Fifty years ago, American scientists founded the Committee of Concerned Scientists to defend their colleagues abroad — many from authoritarian states such as Turkey or China where they experienced human rights violations. However, political scientists such as Harvard’s Steven Levitsky have since sounded the alarm for increasing authoritarianism in the United States. How can society address a far-right US authoritarian movement seeking to undermine scientists?

We need an organization that is prepared to defend biomedical scientists. Thus far, the major professional and academic societies, including the National Academies, find themselves in the difficult position of balancing their historical neutrality in American politics with the need to preserve the integrity and productivity of American science. The reality is that political neutrality is often impossible when defending scientists — it favors the oppressor (to paraphrase Elie Wiesel). Ideally, an organization defending scientists would provide legal advice or practical instructions for managing media and social media communications. It could advise on how to engage law enforcement when public attacks incite serious threats from adherents. It might resemble the renowned Southern Poverty Law Center, established to promote social justice and combat racism, but be focused on helping US scientists, or a biomedical equivalent to the more recently created Climate Science Legal Defense Fund.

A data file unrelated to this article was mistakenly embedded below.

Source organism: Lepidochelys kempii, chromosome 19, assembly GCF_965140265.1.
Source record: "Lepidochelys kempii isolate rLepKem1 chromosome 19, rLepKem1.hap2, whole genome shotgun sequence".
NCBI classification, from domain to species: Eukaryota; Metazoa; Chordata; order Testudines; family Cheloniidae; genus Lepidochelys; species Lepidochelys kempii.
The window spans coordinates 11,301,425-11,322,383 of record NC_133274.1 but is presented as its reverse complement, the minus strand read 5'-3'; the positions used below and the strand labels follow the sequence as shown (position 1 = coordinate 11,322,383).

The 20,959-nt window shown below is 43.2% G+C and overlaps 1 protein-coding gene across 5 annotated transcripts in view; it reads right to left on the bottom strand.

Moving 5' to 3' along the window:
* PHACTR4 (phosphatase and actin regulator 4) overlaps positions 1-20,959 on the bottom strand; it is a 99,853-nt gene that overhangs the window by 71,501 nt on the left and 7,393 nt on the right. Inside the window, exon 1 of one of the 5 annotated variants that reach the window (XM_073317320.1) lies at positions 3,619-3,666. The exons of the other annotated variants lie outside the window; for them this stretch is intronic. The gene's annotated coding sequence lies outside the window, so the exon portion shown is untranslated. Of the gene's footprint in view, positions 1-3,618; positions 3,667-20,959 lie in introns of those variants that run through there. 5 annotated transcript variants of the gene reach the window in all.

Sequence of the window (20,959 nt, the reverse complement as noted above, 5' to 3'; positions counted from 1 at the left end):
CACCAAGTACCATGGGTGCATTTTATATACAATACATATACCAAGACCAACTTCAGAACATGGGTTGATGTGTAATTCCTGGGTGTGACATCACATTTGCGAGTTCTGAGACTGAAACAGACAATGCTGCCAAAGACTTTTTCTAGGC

David Graham of The Atlantic writes about the sheer phoniness of some elite-educated Republican office holders.

In 2013, Bobby Jindal, then the governor of Louisiana and a presidential hopeful, delivered some tough love to the Republican National Committee: “We must stop being the stupid party.” Specifically, he continued, “we must stop insulting the intelligence of voters. We need to trust the smarts of the American people. We have to stop dumbing down our ideas and stop reducing everything to mindless slogans and taglines for 30-second ads.”

Even in the pre-Trump GOP, this was a bracing message, but Jindal was the person to make it: Known for his wonkish mien, Jindal had graduated from Brown at 20, scored a Rhodes Scholarship, become the youngest president of the University of Louisiana system, and then won the governorship. […]